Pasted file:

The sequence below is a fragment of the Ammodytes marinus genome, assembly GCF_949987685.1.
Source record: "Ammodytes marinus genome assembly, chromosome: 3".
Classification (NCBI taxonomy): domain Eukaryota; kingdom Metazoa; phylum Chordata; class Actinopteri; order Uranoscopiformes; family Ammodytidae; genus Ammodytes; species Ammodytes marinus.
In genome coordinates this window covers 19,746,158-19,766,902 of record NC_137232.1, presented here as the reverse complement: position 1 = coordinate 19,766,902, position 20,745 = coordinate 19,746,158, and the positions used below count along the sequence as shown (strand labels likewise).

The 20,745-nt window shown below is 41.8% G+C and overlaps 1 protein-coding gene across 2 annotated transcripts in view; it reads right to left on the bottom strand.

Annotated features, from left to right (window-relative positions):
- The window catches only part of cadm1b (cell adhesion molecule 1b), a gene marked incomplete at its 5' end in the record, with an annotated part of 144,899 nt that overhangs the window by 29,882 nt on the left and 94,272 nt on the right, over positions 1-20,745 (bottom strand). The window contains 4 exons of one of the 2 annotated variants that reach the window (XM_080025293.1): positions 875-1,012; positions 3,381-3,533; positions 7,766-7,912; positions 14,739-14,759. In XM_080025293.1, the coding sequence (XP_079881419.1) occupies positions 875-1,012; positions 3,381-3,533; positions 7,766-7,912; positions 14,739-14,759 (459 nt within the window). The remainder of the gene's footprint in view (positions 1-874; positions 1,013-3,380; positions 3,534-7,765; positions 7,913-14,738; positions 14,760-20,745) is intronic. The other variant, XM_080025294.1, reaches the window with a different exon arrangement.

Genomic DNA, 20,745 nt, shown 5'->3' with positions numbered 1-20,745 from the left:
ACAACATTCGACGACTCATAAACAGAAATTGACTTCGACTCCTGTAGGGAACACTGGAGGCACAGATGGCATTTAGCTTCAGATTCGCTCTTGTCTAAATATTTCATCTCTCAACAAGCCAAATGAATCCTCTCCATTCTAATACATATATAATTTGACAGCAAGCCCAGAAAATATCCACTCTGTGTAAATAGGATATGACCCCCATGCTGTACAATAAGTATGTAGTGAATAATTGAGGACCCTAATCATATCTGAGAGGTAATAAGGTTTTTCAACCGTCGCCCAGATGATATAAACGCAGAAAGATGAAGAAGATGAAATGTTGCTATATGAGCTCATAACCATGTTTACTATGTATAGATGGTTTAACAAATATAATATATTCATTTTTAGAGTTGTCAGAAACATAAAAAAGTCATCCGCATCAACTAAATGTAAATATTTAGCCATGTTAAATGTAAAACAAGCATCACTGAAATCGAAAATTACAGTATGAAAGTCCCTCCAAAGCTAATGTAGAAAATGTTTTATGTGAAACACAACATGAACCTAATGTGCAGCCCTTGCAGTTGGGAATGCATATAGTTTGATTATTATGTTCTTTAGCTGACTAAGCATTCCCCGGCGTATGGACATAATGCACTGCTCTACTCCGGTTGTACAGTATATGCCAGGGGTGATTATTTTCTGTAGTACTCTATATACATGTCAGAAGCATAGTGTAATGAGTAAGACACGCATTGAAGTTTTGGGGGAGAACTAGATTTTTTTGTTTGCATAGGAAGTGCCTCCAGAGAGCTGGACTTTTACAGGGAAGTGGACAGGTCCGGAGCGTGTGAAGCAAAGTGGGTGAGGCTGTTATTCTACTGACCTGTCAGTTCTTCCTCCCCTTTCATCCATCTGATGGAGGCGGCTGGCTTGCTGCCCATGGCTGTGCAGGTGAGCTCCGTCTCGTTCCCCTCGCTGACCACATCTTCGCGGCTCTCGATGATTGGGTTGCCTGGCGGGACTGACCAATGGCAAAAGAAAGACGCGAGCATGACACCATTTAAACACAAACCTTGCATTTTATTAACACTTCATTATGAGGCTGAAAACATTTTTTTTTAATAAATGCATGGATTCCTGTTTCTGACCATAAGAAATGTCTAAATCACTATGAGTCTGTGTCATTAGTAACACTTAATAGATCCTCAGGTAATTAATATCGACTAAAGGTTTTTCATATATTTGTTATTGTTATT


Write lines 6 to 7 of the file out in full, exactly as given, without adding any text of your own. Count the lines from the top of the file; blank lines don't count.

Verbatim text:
Annotated features, from left to right (window-relative positions):
- The window catches only part of cadm1b (cell adhesion molecule 1b), a gene marked incomplete at its 5' end in the record, with an annotated part of 144,899 nt that overhangs the window by 29,882 nt on the left and 94,272 nt on the right, over positions 1-20,745 (bottom strand). The window contains 4 exons of one of the 2 annotated variants that reach the window (XM_080025293.1): positions 875-1,012; positions 3,381-3,533; positions 7,766-7,912; positions 14,739-14,759. In XM_080025293.1, the coding sequence (XP_079881419.1) occupies positions 875-1,012; positions 3,381-3,533; positions 7,766-7,912; positions 14,739-14,759 (459 nt within the window). The remainder of the gene's footprint in view (positions 1-874; positions 1,013-3,380; positions 3,534-7,765; positions 7,913-14,738; positions 14,760-20,745) is intronic. The other variant, XM_080025294.1, reaches the window with a different exon arrangement.